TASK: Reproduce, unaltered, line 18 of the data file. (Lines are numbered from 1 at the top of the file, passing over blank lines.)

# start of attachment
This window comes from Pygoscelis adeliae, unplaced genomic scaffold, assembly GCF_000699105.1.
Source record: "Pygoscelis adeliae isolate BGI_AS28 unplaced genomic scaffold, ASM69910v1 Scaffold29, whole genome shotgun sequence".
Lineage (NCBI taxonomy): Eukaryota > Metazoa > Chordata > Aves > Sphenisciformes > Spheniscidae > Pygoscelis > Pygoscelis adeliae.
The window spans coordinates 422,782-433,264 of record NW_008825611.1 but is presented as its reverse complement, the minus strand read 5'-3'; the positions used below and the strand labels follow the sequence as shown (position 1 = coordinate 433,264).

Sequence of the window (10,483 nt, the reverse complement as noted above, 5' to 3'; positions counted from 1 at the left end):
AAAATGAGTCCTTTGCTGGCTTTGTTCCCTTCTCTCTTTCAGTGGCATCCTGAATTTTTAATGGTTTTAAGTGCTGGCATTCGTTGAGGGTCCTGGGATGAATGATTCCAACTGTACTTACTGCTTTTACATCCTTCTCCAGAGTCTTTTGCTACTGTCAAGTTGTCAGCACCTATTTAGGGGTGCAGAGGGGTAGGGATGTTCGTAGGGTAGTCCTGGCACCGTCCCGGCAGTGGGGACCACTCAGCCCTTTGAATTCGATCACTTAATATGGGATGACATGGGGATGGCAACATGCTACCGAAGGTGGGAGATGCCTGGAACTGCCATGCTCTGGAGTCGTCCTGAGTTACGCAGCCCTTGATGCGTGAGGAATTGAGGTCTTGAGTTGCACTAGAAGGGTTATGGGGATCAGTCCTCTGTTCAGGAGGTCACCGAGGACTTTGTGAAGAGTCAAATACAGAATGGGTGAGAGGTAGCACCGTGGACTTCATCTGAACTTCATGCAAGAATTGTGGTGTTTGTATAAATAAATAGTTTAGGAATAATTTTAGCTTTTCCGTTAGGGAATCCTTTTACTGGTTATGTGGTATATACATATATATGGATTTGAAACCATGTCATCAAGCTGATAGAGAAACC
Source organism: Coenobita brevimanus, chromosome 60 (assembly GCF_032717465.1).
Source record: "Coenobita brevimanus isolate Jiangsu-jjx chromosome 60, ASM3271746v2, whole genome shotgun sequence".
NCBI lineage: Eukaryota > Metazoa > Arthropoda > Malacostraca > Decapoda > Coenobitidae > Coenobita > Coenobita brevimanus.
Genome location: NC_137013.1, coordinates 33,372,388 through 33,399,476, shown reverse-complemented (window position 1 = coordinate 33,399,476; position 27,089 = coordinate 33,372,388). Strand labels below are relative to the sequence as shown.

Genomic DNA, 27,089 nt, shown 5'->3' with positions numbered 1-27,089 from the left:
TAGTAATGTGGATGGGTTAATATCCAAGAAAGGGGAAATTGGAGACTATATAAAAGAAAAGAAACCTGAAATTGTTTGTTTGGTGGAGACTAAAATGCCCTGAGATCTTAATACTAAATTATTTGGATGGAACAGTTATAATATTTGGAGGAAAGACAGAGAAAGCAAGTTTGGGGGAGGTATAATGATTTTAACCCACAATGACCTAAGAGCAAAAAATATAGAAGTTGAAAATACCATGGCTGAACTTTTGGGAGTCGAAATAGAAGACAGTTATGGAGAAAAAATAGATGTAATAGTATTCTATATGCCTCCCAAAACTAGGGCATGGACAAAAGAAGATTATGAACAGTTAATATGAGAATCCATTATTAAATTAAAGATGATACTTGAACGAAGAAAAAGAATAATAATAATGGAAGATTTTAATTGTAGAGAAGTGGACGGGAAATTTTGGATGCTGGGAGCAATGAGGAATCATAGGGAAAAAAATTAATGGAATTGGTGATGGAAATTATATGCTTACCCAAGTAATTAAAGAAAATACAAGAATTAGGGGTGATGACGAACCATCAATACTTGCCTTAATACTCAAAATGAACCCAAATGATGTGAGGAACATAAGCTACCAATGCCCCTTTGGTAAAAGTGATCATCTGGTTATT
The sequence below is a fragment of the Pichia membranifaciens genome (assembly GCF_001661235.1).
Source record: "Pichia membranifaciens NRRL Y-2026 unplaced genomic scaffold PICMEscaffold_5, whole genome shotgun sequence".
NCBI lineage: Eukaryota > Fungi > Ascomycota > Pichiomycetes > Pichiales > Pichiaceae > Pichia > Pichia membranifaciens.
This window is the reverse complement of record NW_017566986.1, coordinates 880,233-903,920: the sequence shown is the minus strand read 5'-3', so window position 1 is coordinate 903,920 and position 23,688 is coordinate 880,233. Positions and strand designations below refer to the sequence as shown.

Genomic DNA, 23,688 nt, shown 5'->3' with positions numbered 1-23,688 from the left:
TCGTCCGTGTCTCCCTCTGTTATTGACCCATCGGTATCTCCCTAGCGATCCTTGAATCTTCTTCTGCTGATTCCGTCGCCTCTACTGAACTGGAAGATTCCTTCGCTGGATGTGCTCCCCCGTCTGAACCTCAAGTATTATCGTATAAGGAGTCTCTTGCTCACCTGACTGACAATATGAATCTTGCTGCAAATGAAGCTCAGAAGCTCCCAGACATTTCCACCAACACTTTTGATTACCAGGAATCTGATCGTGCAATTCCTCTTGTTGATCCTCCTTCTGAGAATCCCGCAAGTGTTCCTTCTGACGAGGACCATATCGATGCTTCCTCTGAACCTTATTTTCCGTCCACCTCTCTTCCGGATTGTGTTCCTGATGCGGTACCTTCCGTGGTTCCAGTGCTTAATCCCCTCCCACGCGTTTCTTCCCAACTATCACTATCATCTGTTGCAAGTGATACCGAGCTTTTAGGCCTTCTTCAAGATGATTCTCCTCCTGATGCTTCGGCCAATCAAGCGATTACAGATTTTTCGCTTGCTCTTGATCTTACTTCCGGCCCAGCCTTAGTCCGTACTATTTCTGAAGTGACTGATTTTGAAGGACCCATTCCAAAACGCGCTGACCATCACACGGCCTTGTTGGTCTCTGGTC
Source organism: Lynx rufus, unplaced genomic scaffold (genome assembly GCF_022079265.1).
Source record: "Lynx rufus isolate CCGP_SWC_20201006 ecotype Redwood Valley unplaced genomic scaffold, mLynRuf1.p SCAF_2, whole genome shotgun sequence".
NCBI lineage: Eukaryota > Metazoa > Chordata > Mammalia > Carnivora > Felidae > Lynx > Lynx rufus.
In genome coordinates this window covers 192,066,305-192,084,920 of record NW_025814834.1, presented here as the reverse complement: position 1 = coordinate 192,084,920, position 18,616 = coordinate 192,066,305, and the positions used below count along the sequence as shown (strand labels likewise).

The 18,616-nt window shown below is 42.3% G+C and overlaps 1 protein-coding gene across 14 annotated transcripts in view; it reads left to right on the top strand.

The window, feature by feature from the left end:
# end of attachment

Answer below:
TCGTCCGTGTCTCCCTCTGTTATTGACCCATCGGTATCTCCCTAGCGATCCTTGAATCTTCTTCTGCTGATTCCGTCGCCTCTACTGAACTGGAAGATTCCTTCGCTGGATGTGCTCCCCCGTCTGAACCTCAAGTATTATCGTATAAGGAGTCTCTTGCTCACCTGACTGACAATATGAATCTTGCTGCAAATGAAGCTCAGAAGCTCCCAGACATTTCCACCAACACTTTTGATTACCAGGAATCTGATCGTGCAATTCCTCTTGTTGATCCTCCTTCTGAGAATCCCGCAAGTGTTCCTTCTGACGAGGACCATATCGATGCTTCCTCTGAACCTTATTTTCCGTCCACCTCTCTTCCGGATTGTGTTCCTGATGCGGTACCTTCCGTGGTTCCAGTGCTTAATCCCCTCCCACGCGTTTCTTCCCAACTATCACTATCATCTGTTGCAAGTGATACCGAGCTTTTAGGCCTTCTTCAAGATGATTCTCCTCCTGATGCTTCGGCCAATCAAGCGATTACAGATTTTTCGCTTGCTCTTGATCTTACTTCCGGCCCAGCCTTAGTCCGTACTATTTCTGAAGTGACTGATTTTGAAGGACCCATTCCAAAACGCGCTGACCATCACACGGCCTTGTTGGTCTCTGGTC